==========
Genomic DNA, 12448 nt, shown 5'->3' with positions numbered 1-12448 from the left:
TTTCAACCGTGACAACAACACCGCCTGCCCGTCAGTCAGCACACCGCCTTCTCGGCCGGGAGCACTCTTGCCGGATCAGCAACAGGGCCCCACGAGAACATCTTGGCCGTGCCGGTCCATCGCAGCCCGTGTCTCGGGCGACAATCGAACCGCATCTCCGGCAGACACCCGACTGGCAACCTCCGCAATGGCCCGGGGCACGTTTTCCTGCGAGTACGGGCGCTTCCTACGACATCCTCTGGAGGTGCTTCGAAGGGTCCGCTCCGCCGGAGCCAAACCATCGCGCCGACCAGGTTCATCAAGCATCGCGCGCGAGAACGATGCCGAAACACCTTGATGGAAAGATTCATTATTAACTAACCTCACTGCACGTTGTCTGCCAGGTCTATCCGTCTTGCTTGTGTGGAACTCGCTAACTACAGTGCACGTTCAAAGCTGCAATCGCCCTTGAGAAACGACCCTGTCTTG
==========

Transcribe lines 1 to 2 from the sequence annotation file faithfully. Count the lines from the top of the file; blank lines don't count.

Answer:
Genomic DNA, 12448 nt, shown 5'->3' with positions numbered 1-12448 from the left:
TTTCAACCGTGACAACAACACCGCCTGCCCGTCAGTCAGCACACCGCCTTCTCGGCCGGGAGCACTCTTGCCGGATCAGCAACAGGGCCCCACGAGAACATCTTGGCCGTGCCGGTCCATCGCAGCCCGTGTCTCGGGCGACAATCGAACCGCATCTCCGGCAGACACCCGACTGGCAACCTCCGCAATGGCCCGGGGCACGTTTTCCTGCGAGTACGGGCGCTTCCTACGACATCCTCTGGAGGTGCTTCGAAGGGTCCGCTCCGCCGGAGCCAAACCATCGCGCCGACCAGGTTCATCAAGCATCGCGCGCGAGAACGATGCCGAAACACCTTGATGGAAAGATTCATTATTAACTAACCTCACTGCACGTTGTCTGCCAGGTCTATCCGTCTTGCTTGTGTGGAACTCGCTAACTACAGTGCACGTTCAAAGCTGCAATCGCCCTTGAGAAACGACCCTGTCTTG